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Theranos founder Elizabeth Holmes appears in court over failure to pay legal fees 

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Theranos founder Elizabeth Holmes ditches her trademark black turtleneck for a suit and heels as she appears in court after her lawyers complained to the judge in her fraud trial that she hasn’t been paying them

  • Former Theranos CEO Elizabeth Holmes was seen arriving to court on Monday in San Jose, California
  • Lawyers representing Holmes in a civil lawsuit claims Holmes hasn’t paid them in over a year and doesn’t plan to 
  • She and former Theranos college Ramesh ‘Sunny’ Balwani will stand trial on August 4, 2020 and could face up to 20 years in jail and millions in fines
  • They are charged with lying to doctors and patients about blood tests and deceiving investors over finances  

Elizabeth Holmes arrived in court Monday to face accusations over not paying her lawyers. 

The Theranos founder ditched her usual black turtleneck for a gray suit and heels as she arrived at the San Jose Federal Courthouse for a hearing. 

Last month, the founder of scandalized blood-testing startup Theranos was accused of skipping out on bills owed to the lawyers defending her against fraud charges in a civil lawsuit. 

Former Theranos CEO Elizabeth Holmes was seen arriving to court on Monday in San Jose, California

Former Theranos CEO Elizabeth Holmes was seen arriving to court on Monday in San Jose, California

Lawyers representing Holmes in a civil lawsuit claims Holmes hasn't paid them in over a year and doesn't plan to

Lawyers representing Holmes in a civil lawsuit claims Holmes hasn’t paid them in over a year and doesn’t plan to

Holmes smiled without a word as she arrived to the courtroom, flanked by her team. Holmes left the courthouse with her lawyers after about two hours. 

The lawyers were representing Holmes in a separate class-action civil lawsuit filed in U.S. District Court in Phoenix. 

Holmes, who ran Theranos until its 2018 collapse, hasn’t paid her Palo Alto, California, attorney John Dwyer and his colleagues for the past year, according to documents filed in Phoenix federal court. 

The lawyers said they want to quit the case because they don’t ever expect to be paid.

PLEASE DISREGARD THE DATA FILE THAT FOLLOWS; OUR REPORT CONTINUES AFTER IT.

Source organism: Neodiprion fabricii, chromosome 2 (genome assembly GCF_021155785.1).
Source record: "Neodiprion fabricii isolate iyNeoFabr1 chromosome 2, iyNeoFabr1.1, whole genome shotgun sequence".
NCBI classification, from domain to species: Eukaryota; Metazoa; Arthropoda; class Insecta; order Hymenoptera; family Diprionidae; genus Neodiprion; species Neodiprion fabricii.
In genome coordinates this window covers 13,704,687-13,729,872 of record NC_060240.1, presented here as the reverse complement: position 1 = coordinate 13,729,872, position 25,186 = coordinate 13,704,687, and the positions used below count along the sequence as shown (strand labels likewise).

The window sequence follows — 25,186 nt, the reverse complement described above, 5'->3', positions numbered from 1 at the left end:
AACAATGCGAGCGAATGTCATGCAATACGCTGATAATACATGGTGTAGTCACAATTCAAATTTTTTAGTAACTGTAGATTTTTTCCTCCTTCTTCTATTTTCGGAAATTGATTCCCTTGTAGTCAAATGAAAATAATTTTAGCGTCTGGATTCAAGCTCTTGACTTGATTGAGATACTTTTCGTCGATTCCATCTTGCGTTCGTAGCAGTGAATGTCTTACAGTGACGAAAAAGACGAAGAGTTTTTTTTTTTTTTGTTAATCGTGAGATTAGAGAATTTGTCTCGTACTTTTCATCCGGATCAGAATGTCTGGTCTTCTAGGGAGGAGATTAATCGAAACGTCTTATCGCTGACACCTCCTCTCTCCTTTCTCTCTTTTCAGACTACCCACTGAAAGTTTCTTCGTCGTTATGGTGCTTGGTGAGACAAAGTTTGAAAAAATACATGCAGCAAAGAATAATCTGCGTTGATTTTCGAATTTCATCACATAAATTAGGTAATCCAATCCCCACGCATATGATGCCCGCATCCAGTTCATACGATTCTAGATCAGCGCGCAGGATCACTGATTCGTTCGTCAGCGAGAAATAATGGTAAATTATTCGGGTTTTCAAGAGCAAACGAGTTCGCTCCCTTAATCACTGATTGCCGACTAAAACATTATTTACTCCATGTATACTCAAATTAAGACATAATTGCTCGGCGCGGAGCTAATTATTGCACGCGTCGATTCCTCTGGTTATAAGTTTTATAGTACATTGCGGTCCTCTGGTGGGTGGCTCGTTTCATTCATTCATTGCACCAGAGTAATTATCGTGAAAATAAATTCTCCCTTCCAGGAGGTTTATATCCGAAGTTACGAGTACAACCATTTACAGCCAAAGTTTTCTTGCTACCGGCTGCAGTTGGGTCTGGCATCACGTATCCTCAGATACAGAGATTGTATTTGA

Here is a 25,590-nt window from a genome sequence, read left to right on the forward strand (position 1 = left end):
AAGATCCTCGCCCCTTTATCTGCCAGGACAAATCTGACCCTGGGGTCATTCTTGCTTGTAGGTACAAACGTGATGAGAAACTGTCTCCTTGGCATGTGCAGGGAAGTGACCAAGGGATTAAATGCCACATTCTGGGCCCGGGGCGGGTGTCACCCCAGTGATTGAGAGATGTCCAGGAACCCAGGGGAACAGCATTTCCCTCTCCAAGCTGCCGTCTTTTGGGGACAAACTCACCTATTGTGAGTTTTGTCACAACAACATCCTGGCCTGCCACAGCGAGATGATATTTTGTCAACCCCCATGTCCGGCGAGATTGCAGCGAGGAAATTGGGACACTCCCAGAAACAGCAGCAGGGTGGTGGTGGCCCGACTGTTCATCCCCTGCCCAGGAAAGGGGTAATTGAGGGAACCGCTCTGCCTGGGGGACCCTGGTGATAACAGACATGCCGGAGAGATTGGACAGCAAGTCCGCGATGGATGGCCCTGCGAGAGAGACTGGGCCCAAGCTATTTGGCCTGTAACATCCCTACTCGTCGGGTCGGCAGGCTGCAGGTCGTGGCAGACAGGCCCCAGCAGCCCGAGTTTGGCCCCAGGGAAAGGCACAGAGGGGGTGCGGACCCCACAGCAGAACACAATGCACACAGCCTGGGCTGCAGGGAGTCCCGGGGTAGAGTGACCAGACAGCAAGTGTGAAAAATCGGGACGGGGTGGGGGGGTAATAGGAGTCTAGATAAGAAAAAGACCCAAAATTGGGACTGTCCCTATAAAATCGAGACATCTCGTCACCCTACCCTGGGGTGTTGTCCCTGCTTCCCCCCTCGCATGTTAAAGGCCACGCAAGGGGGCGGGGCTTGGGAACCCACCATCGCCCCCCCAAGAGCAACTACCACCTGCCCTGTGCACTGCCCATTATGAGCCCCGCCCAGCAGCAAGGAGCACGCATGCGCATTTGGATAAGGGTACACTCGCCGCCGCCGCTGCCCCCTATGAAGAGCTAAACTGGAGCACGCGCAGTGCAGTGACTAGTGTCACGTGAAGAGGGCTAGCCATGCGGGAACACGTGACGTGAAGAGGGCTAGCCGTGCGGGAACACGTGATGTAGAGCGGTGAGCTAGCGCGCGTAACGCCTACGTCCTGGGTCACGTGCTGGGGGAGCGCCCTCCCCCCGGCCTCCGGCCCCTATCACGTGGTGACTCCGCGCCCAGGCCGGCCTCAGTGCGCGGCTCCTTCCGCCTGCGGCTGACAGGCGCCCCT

The documents cited Holmes ‘current financial situation’. 

‘Ms. Holmes has not paid Cooley for any of its work as her counsel of record in this action for more than a year,’ the layers said. 

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‘Given Ms. Holmes’s current financial situation Cooley has no expectation that Ms. Holmes will ever pay it for its services as her counsel,’ they added. 

Separately, Holmes and her former deputy Ramesh ‘Sunny’ Balwani face up to 20 years in prison if convicted in their criminal case of the nine counts of wire fraud and two counts of conspiracy to commit wire fraud. 

She and former Theranos college Ramesh 'Sunny' Balwani will stand trial on August 4, 2020 and could face up to 20 years in jail and millions in fines

She and former Theranos college Ramesh ‘Sunny’ Balwani will stand trial on August 4, 2020 and could face up to 20 years in jail and millions in fines

They are charged of lying to doctors and patients about blood tests and deceiving investors over finances

They are charged of lying to doctors and patients about blood tests and deceiving investors over finances

Holmes has pleaded not guilty to the criminal charges of conspiracy and fraud in a case that is scheduled to go to trial next summer

Holmes has pleaded not guilty to the criminal charges of conspiracy and fraud in a case that is scheduled to go to trial next summer

Holmes has pleaded not guilty to the criminal charges of conspiracy and fraud in a case that is scheduled to go to trial next summer.

Theranos, founded in 2003 by then 19-year-old Stanford dropout Holmes, raised more than $700 million from private market investors in what’s been referred to by the Securities and Exchange Commission as an ‘elaborate, years-long fraud in which they exaggerated or made false statements about the company’s technology, business, and financial performance’.

Prosecutors say Holmes and Balwani, who were once romantically-linked despite a 19-year age gap, claimed their revolutionary ‘Edison’ machine could provide patients with a comprehensive, accurate and cheap blood test by analyzing just a single drop of blood.

In reality, the technology was still years away from that – the machines actually had accuracy and reliability problems and performed limited tests.  



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